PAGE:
After two years of unprecedented challenges faced by real estate, experts share their predictions for 2022.
Founder, James Andrew International
Just as I sat down to write this, the spectre of further restrictions came to the fore. I don’t think we will see another UK-wide lockdown. The government have set their stall out and are relying on the vaccination and booster . Wprogramme to keep the economy going.
In the last quarter of 2021, we started to see the return of overseas visitors. This may stop short term, but after an absence of two years, central London could do with these visitors. The restaurants and shops of Bond Street, Regent Street, Oxford Street and the wider West End need this revenue and footfall to survive.
For offices, we need Boris to end WFH to save our town and city centres. I hope to see this happen in the spring as the weather warms. This should reinvigorate the city and town centres, which have been very quiet over the last 18 months. There remains a vast weight of capital waiting to be deployed in the investment market. Stock shortages are supporting pricing and compressing yields for the best assets.
The elephant in the room for most investors is ESG and getting the existing stock up to the levels envisaged by the government. Not everyone will be able to meet the challenge, and opportunities should arise. Fortune has always favoured the brave but from what we have seen there are people overlooking the considerable cost price inflation which has occurred both in labour and materials. This Brexit legacy is sure to be blamed on the pandemic, but is ignored at investors’ peril.
Head of business rates, Colliers
My hope is that the promised £1.5bn Covid relief fund is distributed to businesses as soon as possible following the publication of guidance on how it will be allocated – before those businesses disappear. I hope the Valuation Office Agency (VOA) will engage with agents prior to the 2023 rating revaluation, and not be left to its own devices.
The government needs to confirm there will be no downward transition, allowing a new breath of life in the high street. I also hope the VOA becomes serious about transparency in dealing with ratepayers and we move away from the ‘Computer says no’ system of CCA to allow ratepayers to speak to human beings.
I expect some serious thought and engagement with the rating industry and retail sector on the proposed consultation on a new online sales tax to provide a suitable solution that will finally allow the business rates multiplier to be reduced from its current unsustainable levels.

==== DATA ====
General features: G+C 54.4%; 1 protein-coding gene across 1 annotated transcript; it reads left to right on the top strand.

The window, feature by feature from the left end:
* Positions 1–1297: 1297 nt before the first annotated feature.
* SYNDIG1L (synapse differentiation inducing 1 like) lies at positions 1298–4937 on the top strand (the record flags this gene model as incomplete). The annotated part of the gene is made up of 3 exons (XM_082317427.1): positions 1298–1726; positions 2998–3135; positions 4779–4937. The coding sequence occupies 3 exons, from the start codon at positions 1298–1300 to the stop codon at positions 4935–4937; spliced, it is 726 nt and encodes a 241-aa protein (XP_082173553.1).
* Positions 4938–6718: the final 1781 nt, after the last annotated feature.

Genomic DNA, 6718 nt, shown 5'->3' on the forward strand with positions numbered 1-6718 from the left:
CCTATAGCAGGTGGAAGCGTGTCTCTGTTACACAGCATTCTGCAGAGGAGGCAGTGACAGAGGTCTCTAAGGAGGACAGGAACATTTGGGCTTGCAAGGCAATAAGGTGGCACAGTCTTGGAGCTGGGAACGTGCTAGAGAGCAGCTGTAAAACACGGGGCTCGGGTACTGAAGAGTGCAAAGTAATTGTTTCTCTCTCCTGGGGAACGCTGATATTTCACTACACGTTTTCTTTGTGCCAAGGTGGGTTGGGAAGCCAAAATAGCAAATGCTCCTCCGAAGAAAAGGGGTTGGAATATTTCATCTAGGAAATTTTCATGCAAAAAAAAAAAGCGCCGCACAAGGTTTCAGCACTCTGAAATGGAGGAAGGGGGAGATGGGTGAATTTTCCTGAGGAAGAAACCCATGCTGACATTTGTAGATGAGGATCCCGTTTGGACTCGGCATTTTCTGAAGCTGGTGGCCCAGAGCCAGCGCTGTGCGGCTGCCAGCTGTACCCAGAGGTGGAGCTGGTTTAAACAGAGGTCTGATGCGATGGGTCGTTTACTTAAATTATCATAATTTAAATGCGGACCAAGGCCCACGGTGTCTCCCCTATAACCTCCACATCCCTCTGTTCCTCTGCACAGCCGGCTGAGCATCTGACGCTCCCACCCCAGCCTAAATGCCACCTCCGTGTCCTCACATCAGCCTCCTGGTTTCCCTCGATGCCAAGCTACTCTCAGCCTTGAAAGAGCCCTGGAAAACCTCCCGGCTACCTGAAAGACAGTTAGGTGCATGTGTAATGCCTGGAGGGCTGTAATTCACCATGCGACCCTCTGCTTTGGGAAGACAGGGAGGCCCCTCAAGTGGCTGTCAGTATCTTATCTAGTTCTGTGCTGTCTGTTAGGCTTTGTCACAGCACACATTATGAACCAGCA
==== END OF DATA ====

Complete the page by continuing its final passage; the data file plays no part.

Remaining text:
Chief executive, BNP Paribas Real Estate UK
Amid concerns over inflation, interest rates, and climate risk, UK real estate is offering attractive returns in turbulent economic times. Despite travel restrictions last year, international investors increased their share of investment volumes, and conviction in real estate as a safe, resilient asset class is only improving.
Capital allocations for 2022 suggest the international weight of capital will keep growing. Central London will remain a key target thanks to a recovering office leasing market and the discount it offers to core assets in European gateway cities.
Industrial will likely continue to break records, while retail is showing strong signs of resurgence. We’re seeing increased leasing activity on prime high streets, and interest in shopping centres is returning now that average capital values have declined 55% in five years.
Sustainability will remain a key objective for us all. I am optimistic about our industry’s ability to take action on climate change. Following COP26, harnessing our natural capital, realising the power of local action and reinforcing green financial markets through regulation are now firmly on the agenda.
Practice group head for projects, finance and real estate (UK), Osborne Clarke
Responding to the sustainability challenge will continue to be a top priority in the residential market. We will see the early adopters moving from making plans to making real progress due to market demand and increasing regulatory pressures.
Decarbonising tech will be key. The power of the ‘individual’ will come to the fore, with an increased emphasis on the rights of occupiers and buyers. The focus will be on fairness and transparency but also wellbeing and the quality of their living experience.
Creating wonderful places to live will be the norm rather than a specialist niche. The priorities of ‘decarbonisation’ and ‘sustainable communities’ will become inextricably linked. And, as the fundamental challenge of land availability continues, there will be greater innovation and collaboration across the market with a focus on partnering and strategic land in order to deliver a deeper pipeline and wider range of accessible and enjoyable living solutions.
Predictions for 2022: Brace yourself…
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Predictions for 2022: Brace yourself (part three)